Vitamin deficiency and the PNS
Rhys Roberts is a consultant neurologist at Addenbrooke's hospital in Cambridge and also a researcher on the peripheral nervous system. Katie Haylor asked Rhys how important diet is to peripheral nervous system health...
Rhys - My main interest is in the inherited forms of peripheral nerve diseases. So these are chronic conditions that are usually due to mutations in a number of genes of which now there are over a hundred. But I also see people who present usually later on in life with what we call acquired peripheral nerve problems, or sometimes called neuropathies - again, there are lots of different causes for that.
Katie - Is nutrition a particularly relevant factor when you're thinking about peripheral nervous system damage? Be it inherited or acquired.
Rhys - Nutrition is a very important factor to consider when approaching someone who presents with a peripheral neuropathy. It's been known for centuries that sailors, for example, who were coming back from the far East, eating only a rice-based diet would develop weakness and sensory change in their legs. And it wasn't until the early 20th century where deficiency in vitamin B1, also known as thiamine, was found to be the cause. And this led to the further discovery of a number of other vitamins, all of which have their distinct effect if they're lacking in the diet and can have an effect on the nervous system, but particularly the peripheral nervous system, causing a neuropathy. So this is a key thing that we explore and measure in anyone presenting with weakness and sensory change or numbness in the legs and arms.
Katie - So it sounds like that's a lack of an ideal diet, for instance in the case of the sailors you were mentioning. But what about if you've inherited a peripheral nervous system issue?
Rhys - There are a small number of inherited forms of neuropathy which are due to the lack of the ability to process or use particular vitamins. And that can present with imbalance, neuropathy and particularly thinking of vitamin E, which can mimic a condition called cerebellar ataxia and neuropathy, which is an imbalance where there's a problem with a part of the brain that's involved in the coordination of your limbs. And there are also deficiencies in the way of processing other vitamins as well, which can mimic being deficient of this in your diet.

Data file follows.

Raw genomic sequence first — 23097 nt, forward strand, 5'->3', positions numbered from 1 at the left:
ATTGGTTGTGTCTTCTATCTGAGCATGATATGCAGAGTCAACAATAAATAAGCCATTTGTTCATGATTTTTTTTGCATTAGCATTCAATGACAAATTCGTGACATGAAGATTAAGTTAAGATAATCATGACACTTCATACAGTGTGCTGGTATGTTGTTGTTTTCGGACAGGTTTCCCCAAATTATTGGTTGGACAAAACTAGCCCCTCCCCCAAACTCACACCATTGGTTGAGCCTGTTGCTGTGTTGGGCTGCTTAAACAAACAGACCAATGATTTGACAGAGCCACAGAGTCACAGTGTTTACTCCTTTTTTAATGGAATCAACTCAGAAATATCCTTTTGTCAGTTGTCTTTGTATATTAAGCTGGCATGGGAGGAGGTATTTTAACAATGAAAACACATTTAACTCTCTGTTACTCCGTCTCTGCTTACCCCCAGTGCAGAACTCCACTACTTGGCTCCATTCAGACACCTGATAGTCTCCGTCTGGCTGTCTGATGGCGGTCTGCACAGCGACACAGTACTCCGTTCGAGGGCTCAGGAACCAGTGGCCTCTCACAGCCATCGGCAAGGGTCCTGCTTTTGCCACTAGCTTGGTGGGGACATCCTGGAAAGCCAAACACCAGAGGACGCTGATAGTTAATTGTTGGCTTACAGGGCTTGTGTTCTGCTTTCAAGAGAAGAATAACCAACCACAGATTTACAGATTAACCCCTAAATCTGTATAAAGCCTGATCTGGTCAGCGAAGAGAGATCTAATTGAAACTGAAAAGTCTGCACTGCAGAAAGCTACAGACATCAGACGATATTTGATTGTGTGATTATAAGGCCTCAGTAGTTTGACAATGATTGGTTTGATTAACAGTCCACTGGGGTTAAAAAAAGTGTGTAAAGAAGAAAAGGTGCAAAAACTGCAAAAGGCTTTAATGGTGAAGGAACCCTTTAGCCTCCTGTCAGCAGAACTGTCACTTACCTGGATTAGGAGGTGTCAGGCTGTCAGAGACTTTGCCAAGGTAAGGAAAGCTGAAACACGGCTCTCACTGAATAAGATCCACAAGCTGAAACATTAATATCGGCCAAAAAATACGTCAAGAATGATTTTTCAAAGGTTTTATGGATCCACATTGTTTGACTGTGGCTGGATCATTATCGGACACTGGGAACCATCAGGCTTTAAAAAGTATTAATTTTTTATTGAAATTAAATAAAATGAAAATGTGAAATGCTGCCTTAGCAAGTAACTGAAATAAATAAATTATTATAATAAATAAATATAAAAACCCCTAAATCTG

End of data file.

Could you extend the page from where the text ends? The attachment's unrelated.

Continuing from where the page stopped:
Katie - It's interesting you made that distinction because it's one thing to be lacking a particular nutrient in your diet, but it's quite another to not be able to use it in the body in the way that you need to.
Rhys - That's right. Often you need to appreciate that. And sometimes you need to bypass where the so-called block is in the mechanism of processing these vitamins, in order to actually treat and reverse the symptoms and signs.
Katie - So where is this absorption happening, then?
Rhys - The absorption of the vitamins occurs in the gastrointestinal tract and there are distinct areas and parts of the intestine that appear to be responsible for the absorption of these vitamins in conjunction with chemicals that are secreted and produced by the stomach and the pancreas.
Katie - Does that then suggest that if you have an issue in your gastrointestinal system, that could lead to a problem with absorbing these vitamins?
Rhys - That's right. Yes. When we first discovered the importance of nutrition and vitamins in a healthy nervous system, as I say, usually in the context of malnutrition or very restricted diets. We have become much more aware that if there are problems in the absorption of these vitamins - usually acquired so these are things that come on in life - that can present with symptoms of a neuropathy. One of the increasingly recognised situations where we see this very commonly now is in the context of bariatric surgery. Very effective interventions, such as surgery, that help with weight loss. And in fact can reverse conditions such as type two diabetes and obesity. We see that these forms of surgery, which often reconnect various parts of the gastrointestinal tract can impair the absorption of particular vitamins.